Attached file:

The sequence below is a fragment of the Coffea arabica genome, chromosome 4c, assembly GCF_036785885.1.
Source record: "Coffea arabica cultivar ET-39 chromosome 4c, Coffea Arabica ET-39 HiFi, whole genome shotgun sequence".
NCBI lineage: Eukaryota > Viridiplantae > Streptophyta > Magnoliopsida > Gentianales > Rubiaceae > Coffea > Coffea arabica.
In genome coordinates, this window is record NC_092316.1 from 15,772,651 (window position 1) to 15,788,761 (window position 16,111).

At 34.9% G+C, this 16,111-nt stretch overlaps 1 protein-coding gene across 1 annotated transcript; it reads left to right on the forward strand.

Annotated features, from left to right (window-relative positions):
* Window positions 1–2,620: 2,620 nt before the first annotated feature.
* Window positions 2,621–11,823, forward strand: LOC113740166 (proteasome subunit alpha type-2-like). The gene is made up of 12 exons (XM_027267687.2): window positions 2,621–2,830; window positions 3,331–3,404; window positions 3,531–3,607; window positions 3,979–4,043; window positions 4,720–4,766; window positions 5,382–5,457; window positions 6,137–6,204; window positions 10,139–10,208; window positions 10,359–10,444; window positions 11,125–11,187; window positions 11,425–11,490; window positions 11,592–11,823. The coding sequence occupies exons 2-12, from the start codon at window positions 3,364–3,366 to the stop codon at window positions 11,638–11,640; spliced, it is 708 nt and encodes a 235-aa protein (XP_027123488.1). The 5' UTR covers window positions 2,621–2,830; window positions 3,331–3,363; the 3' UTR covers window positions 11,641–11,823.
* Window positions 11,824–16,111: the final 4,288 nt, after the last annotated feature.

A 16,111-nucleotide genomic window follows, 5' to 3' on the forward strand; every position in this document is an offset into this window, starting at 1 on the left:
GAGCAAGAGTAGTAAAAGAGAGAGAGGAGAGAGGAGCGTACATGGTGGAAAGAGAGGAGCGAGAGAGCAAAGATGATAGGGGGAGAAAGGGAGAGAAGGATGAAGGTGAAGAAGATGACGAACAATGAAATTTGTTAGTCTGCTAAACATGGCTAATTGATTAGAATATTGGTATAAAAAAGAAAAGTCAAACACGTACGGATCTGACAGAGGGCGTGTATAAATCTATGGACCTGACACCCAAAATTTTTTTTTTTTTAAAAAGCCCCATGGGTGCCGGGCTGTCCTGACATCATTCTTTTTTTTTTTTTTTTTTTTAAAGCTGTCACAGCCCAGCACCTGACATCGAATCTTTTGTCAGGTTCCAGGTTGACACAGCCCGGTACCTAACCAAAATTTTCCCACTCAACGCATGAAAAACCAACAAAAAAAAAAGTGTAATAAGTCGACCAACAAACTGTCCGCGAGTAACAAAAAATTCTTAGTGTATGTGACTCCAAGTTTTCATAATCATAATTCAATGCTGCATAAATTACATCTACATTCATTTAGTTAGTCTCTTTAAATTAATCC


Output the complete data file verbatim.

The sequence below is a fragment of the Coffea arabica genome, chromosome 4c, assembly GCF_036785885.1.
Source record: "Coffea arabica cultivar ET-39 chromosome 4c, Coffea Arabica ET-39 HiFi, whole genome shotgun sequence".
NCBI lineage: Eukaryota > Viridiplantae > Streptophyta > Magnoliopsida > Gentianales > Rubiaceae > Coffea > Coffea arabica.
In genome coordinates, this window is record NC_092316.1 from 15,772,651 (window position 1) to 15,788,761 (window position 16,111).

At 34.9% G+C, this 16,111-nt stretch overlaps 1 protein-coding gene across 1 annotated transcript; it reads left to right on the forward strand.

Annotated features, from left to right (window-relative positions):
* Window positions 1–2,620: 2,620 nt before the first annotated feature.
* Window positions 2,621–11,823, forward strand: LOC113740166 (proteasome subunit alpha type-2-like). The gene is made up of 12 exons (XM_027267687.2): window positions 2,621–2,830; window positions 3,331–3,404; window positions 3,531–3,607; window positions 3,979–4,043; window positions 4,720–4,766; window positions 5,382–5,457; window positions 6,137–6,204; window positions 10,139–10,208; window positions 10,359–10,444; window positions 11,125–11,187; window positions 11,425–11,490; window positions 11,592–11,823. The coding sequence occupies exons 2-12, from the start codon at window positions 3,364–3,366 to the stop codon at window positions 11,638–11,640; spliced, it is 708 nt and encodes a 235-aa protein (XP_027123488.1). The 5' UTR covers window positions 2,621–2,830; window positions 3,331–3,363; the 3' UTR covers window positions 11,641–11,823.
* Window positions 11,824–16,111: the final 4,288 nt, after the last annotated feature.

A 16,111-nucleotide genomic window follows, 5' to 3' on the forward strand; every position in this document is an offset into this window, starting at 1 on the left:
GAGCAAGAGTAGTAAAAGAGAGAGAGGAGAGAGGAGCGTACATGGTGGAAAGAGAGGAGCGAGAGAGCAAAGATGATAGGGGGAGAAAGGGAGAGAAGGATGAAGGTGAAGAAGATGACGAACAATGAAATTTGTTAGTCTGCTAAACATGGCTAATTGATTAGAATATTGGTATAAAAAAGAAAAGTCAAACACGTACGGATCTGACAGAGGGCGTGTATAAATCTATGGACCTGACACCCAAAATTTTTTTTTTTTTAAAAAGCCCCATGGGTGCCGGGCTGTCCTGACATCATTCTTTTTTTTTTTTTTTTTTTTAAAGCTGTCACAGCCCAGCACCTGACATCGAATCTTTTGTCAGGTTCCAGGTTGACACAGCCCGGTACCTAACCAAAATTTTCCCACTCAACGCATGAAAAACCAACAAAAAAAAAAGTGTAATAAGTCGACCAACAAACTGTCCGCGAGTAACAAAAAATTCTTAGTGTATGTGACTCCAAGTTTTCATAATCATAATTCAATGCTGCATAAATTACATCTACATTCATTTAGTTAGTCTCTTTAAATTAATCC